Sonnet on Truth, Beauty & Love

The golden light shone all about your hair

Perhaps it Was in Athens

Perhaps it was in Athens that you found
A glimpse of what you vaguely hoped was there.
You stood atop the pagans’ holy ground
The golden light shone all about your hair.

Perhaps it was in Florence when you stood
Before the boldly sculpted Hebrew king
That something stirred within you, something good,
Suggesting that one day your heart would sing.

But who would dream that your epiphany
Would strike in places both obscure and spare–
A country town on life’s periphery–
Or suburb that might well be anywhere.
Improbably, inside a darkened room
The golden light shone all about your hair.


(2018)

NOTES:  When she was in her early 20s, my wife, long before I met her, headed off to see Europe. She told her parents she was travelling with a friend, but she actually went alone. (I think the statute of limitations on that crime has long passed, so it’s safe to report it.)

She was a seeker, but I don’t believe she really knew what she was looking for. It could have been adventure.  It could have been truth and beauty.  I have a sneaking suspicion that she was trying to imitate Joni Mitchell and find love on some exotic Greek Island.

Although she broke her foot alighting from a bus, and had to fight off the amorous advances of a Greek boat captain, she made it back to the U.S. alive. But she still hadn’t found what she was looking for.

That epiphany actually happened a bit later in the spare bedroom of her grandparents’ house in a tiny town in northern Minnesota. She tells the story much better than I, but suffice to say it was one of those dramatic spiritual encounters where God gives a seeking, but still doubting heart, the assurance it needs.

Then, fast forward a few years to the point of the story where I come in.  It’s actually the story of my epiphany, but she was central to it.

I’m a reporter for a weekly newspaper in a first-ring suburb of Minneapolis. I’m covering a conference led by the then-Chaplain of the U.S. Senate, Richard Halverson. It’s being held in a high school auditorium.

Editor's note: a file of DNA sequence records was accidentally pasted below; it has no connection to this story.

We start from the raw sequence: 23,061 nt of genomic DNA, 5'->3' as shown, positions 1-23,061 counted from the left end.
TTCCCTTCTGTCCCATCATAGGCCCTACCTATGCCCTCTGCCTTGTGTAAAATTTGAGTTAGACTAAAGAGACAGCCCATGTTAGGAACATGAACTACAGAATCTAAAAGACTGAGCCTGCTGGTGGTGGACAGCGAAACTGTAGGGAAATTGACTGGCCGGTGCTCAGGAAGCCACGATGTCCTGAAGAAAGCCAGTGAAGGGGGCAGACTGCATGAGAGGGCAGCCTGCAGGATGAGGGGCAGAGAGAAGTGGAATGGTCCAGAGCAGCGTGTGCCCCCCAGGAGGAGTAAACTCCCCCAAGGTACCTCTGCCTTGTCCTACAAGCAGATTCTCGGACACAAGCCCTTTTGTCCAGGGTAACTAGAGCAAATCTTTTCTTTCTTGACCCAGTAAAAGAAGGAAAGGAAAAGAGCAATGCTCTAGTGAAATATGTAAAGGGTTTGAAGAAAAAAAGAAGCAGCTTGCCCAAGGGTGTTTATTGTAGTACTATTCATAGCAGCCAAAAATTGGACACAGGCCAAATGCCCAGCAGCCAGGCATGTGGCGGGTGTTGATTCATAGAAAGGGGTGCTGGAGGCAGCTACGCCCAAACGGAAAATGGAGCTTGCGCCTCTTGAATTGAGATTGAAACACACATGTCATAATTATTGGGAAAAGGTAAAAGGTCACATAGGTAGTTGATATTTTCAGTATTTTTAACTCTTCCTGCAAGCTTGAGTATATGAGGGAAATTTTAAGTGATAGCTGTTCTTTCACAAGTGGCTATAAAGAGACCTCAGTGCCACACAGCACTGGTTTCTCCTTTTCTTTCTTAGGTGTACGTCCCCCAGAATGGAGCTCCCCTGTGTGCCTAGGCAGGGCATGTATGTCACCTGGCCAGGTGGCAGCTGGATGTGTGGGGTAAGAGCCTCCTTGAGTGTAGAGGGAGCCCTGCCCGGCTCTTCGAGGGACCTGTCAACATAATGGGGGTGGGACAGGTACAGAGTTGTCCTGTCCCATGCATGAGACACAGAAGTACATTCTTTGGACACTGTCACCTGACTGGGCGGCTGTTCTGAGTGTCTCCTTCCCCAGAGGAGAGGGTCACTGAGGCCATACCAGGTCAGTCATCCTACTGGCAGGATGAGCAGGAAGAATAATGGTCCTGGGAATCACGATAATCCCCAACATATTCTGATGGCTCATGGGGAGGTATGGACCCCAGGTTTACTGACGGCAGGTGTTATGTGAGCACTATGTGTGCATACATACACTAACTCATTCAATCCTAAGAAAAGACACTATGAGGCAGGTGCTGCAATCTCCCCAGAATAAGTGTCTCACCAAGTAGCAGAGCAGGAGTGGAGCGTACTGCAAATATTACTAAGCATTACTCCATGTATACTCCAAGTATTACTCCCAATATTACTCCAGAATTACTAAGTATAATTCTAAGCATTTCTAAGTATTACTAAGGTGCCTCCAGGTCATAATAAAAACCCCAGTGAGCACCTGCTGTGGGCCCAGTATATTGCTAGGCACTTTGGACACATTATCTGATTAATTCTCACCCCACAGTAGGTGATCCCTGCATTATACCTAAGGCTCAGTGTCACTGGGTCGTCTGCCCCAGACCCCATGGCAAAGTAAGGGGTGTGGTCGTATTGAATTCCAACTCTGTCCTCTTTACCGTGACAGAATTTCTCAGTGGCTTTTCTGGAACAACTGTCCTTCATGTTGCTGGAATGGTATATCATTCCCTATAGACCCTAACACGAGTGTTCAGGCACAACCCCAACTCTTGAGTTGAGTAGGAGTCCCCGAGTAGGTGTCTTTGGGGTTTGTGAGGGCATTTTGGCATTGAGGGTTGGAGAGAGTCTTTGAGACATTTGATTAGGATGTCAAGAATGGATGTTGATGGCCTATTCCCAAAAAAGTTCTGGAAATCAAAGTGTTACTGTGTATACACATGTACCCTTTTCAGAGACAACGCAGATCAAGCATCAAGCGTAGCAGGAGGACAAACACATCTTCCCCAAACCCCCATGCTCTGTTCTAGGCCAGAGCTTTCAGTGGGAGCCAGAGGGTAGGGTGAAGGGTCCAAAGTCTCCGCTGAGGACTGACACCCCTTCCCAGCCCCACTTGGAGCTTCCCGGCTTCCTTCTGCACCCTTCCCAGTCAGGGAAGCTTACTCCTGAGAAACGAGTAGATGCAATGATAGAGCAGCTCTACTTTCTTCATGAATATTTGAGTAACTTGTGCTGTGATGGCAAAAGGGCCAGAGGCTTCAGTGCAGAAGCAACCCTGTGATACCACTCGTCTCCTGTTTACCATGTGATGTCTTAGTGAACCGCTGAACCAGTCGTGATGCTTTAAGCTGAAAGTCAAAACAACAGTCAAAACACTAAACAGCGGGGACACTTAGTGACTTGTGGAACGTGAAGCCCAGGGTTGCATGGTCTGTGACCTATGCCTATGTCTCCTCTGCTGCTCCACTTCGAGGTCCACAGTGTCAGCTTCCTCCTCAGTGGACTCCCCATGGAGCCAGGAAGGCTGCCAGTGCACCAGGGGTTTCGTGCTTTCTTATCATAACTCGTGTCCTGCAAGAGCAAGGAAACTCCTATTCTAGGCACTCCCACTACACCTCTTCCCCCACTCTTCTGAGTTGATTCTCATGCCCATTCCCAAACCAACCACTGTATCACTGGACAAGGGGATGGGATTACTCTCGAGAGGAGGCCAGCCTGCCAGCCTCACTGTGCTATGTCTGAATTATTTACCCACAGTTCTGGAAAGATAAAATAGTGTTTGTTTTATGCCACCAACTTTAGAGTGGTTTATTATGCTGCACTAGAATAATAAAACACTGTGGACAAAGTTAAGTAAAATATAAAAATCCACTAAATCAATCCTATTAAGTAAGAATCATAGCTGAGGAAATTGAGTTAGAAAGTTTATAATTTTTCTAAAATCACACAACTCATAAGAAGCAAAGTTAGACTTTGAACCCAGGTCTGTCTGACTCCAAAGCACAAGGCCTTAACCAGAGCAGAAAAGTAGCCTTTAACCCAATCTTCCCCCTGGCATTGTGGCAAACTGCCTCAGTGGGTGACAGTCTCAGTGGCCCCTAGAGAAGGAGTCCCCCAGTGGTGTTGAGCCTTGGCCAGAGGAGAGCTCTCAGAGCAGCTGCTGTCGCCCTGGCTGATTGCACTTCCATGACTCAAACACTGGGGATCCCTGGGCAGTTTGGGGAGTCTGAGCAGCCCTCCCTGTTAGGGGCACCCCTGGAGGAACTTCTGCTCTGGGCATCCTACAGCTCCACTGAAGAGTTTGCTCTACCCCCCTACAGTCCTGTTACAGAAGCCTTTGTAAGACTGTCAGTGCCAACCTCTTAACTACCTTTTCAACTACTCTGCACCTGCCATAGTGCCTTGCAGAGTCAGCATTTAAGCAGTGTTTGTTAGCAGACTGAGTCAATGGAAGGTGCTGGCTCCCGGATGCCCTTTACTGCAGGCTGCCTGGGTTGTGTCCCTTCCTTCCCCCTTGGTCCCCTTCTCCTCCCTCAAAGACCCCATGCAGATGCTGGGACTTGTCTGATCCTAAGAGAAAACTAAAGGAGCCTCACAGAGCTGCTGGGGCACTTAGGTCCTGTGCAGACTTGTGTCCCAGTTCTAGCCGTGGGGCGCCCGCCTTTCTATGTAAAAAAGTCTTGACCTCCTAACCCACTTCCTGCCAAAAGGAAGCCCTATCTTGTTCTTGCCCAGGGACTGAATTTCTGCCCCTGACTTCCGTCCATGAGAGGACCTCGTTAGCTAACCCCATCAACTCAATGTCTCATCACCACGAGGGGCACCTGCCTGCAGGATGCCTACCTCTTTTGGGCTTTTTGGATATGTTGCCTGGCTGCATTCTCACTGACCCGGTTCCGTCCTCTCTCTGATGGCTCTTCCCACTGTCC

As I’m inching down the far right aisle with my camera in hopes of lining up a good shot, I see–sitting all by herself in the middle of the second row–this beautiful blonde woman.  (That is not terribly unusual. I am a lonely single guy, and I notice these things.)

But what really gets my attention is that the beautiful blonde woman is glowing with a golden aura. I kid you not. This is a darkened auditorium. There is no spotlight or any other natural light source shining on her. But she is glowing. But no one else apparently notices.

(Had I been a better reporter, I might have taken her picture. But I doubt that the light I saw would show up on normal 35mm film.)

So I proceed to get my photo of the chaplain and take notes for my story, but I keep one eye on the beautiful glowing blonde woman.

I observe, sadly, that at the end of the program she immediately approaches the chaplain and his companions, and appears to be a member of his party from Washington, D.C.

My hopes dashed, I go back to the office, write my story and go on with my life.

A couple of week later, I find myself at the local Presbyterian church I had recently started attending. I’m talking to my friend Marci, a fellow member of the singles group. Imagine my surprise when who should stride up but the blonde woman from the conference. (Although she is no longer glowing with supernatural light, she is still beautiful.)

And, as fate would have it, they know each other. Marci says, “Jan, I’d like you to meet my friend Bob. Bob, this is Jan.” Then Marci turns and quickly ducks out of the conversation.

Right then I am pretty convinced that God had made the beautiful blonde woman glow for me. Being a little slow on the uptake, I needed the equivalent of a neon arrow to get my attention.

I play it cool and wait to mention the fact that I had seen her glowing until a bit later. But I make sure to meet her the next week at church, and get her phone number. I am not going to let this one get away again.

STYLE NOTE: I should point out that I intentionally violated the rhyme scheme in the next to the last line. The rhyming word comes not at the end of the line but at the very beginning. It was on purpose because–well–the event being described was improbable.

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